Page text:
Forward-thinking practices focus on college and career readiness
As the skills expected of today’s graduates change rapidly, school districts have to overhaul their thinking on what it means to be “college and career ready.” Conventional wisdom around when and where students learn, what knowledge they need to be successful, and who they are as learners is all rapidly changing, especially as technology becomes more prevalent in classrooms.
This is all top of mind for members of the Digital Promise League of Innovative Schools, a coalition of around 57 forward-thinking districts and leaders across the country, who are committed to improving the opportunity to learn for all of their students through technology and research. We rounded up some best practices League members use to ensure students stay in school, get their degrees, and are prepared for success in their post-secondary endeavors.
Learning can happen anytime, anywhere
Geographic and socio-economic factors no longer have to be barriers to learning. Schools don’t even have to be limited by the confines of the school day. Piedmont City School District is a remote, rural part of northeast Alabama. Many students’ families could not afford computers, or even an internet connection. It is difficult for the 1,200-student district to offer STEM, foreign language or Advanced Placement courses year-round.
Yet every student in Piedmont is given a laptop in school and to take home and, through partnerships developed by the district, can access free or low-cost broadband 24/7. Students can take courses otherwise unavailable online, at home and even during the summer, earning valuable credits and skills. For students that fall behind, they can make up lost credits online and catch up to their peers. All students that take online courses have a teacher that guides their progress and keeps them on track.
Early college access for later success
Early exposure to higher learning is key to inspiring first-generation college students who may not view postsecondary education as an option. In Enlarged City School District of Middletown (N.Y.), where 75 percent of students are low-income, high school students can take college-level courses through a partnership with Syracuse University. The courses are free and conducted in Middletown by certified adjunct professors.
Owsley County Public Schools, a small rural district in Kentucky where unemployment rates are well above the national average, established partnerships with several local colleges, including Hazard Technical and Community College, the University of Pikeville, and Morehead State University, to offer dual-credit courses to students at Owsley County High School.
Vancouver Public Schools (Wash.) recently open iTech Prep, which is co-located on a branch campus of the the University of Washington. High school courses are held in university buildings and classrooms and students can start earning college credits before they graduate.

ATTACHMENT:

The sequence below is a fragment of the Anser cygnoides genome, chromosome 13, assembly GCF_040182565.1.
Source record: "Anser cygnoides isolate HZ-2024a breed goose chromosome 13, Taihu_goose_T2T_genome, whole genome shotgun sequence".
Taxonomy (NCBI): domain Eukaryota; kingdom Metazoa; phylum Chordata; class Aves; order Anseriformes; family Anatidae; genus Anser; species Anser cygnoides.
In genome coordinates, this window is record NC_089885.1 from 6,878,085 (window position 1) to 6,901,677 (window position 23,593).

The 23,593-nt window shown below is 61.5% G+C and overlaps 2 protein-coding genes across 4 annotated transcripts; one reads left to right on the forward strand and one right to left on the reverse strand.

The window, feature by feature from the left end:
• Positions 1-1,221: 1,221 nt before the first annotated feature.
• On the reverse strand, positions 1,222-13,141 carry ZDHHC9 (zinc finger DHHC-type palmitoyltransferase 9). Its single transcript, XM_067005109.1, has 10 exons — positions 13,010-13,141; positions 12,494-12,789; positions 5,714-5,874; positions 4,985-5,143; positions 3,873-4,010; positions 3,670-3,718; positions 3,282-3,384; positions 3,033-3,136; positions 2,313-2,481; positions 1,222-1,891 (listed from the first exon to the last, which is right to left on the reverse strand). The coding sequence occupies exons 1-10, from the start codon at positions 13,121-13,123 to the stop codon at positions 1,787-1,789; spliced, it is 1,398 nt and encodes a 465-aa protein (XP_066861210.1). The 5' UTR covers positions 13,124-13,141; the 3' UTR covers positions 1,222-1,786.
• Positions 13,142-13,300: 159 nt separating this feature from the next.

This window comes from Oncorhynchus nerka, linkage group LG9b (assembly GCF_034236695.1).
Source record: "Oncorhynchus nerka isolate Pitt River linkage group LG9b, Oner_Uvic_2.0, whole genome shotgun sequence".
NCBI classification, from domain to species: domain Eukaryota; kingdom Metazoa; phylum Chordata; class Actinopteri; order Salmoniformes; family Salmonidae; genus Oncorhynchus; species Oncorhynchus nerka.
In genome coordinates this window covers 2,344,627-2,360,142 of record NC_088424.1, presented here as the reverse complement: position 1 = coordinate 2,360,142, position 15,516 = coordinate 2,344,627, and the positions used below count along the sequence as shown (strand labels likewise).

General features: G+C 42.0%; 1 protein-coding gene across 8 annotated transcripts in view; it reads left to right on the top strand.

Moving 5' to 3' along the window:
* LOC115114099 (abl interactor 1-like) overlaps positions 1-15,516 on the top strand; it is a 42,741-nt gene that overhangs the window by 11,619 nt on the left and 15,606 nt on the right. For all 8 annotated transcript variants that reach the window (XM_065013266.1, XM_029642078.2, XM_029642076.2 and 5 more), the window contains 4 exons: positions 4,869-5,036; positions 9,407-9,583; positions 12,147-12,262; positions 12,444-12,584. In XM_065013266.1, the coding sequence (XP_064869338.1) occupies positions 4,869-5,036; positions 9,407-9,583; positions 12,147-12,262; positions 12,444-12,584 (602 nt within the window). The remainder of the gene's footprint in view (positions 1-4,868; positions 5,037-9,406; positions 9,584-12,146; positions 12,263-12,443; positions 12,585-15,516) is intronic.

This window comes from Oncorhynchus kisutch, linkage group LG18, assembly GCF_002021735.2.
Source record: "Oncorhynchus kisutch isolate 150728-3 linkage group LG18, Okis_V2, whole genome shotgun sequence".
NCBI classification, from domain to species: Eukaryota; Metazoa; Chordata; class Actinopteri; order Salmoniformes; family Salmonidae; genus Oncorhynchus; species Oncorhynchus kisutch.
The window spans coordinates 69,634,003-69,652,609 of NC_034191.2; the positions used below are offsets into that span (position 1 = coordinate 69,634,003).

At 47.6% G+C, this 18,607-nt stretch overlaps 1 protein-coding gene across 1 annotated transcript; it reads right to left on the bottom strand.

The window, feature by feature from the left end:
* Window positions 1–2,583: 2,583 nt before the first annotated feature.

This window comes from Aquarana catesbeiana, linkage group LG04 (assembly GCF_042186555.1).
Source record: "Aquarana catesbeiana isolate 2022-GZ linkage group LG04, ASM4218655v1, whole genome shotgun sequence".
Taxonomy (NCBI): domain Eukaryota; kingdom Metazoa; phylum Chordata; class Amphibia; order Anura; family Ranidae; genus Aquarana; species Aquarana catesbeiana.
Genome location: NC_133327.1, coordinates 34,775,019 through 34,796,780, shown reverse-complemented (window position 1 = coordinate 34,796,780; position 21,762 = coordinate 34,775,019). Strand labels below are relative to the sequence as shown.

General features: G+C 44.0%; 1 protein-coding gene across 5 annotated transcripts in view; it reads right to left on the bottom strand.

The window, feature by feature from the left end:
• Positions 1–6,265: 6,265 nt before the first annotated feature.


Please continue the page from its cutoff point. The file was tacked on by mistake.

Provide real-world opportunities
The type of learning and work environments students will experience after they graduate resemble the traditional “sage-on-the-stage,” textbook-driven model of teaching less and less. Providing meaningful connections to real-world opportunities is another way districts are engaging their students.
Utica Community Schools, located in the heart of Michigan’s auto industry, offers specialized high school programs directly aligned with workforce development needs, including a center for science and industry and a center for advanced math. Classrooms resemble manufacturing labs and makerspaces and students spend some of their week on-site at local internships.
Blue Valley Public Schools (Kans.) created the Center for Advanced Professional Studies, a facility that resembles a modern professional setting more than a school building. The curriculum at CAPS — which spans biosciences, business and technology, engineering, human services, and medicine and health care — is developed by industry leaders and many classes are taught by full-time professionals. Students are expected to participate in mentoring and internships. (Check out this inspiring video of CAPS students changing the life of a disabled student.)
And in Spartanburg School District 7, students can earn an associate’s degree while still in high school, which increases employment opportunities for students who may not be bound for a four-year college or university.
New skills for a new economy
Today’s economy requires skills that yesterday’s curriculum often cannot provide. South Fayette Township School District, a district just outside of downtown Pittsburgh, is creating opportunities for new skills by engaging students in practical coding and making experiences as early as elementary school. Rather than offer computer science as an after-school program or elective, South Fayette involves all students by weaving computational thinking into each subject.
For instance, in elementary physical education class, one student might hop on the climbing rock wall while another “programs” her to the destination at the top, with directions of “move two blocks left” or “one block up.” It teaches students logic and that there are processes behind everything. By high school, many students are developing their own apps.
This is just a handful of new methods that the nation’s leading school districts are using to stay ahead of what awaits their graduates. Browse more stories practices and strategies of League of Innovative Schools members.
Melissa Gedney is the community manager for the Digital Promise League of Innovative Schools.
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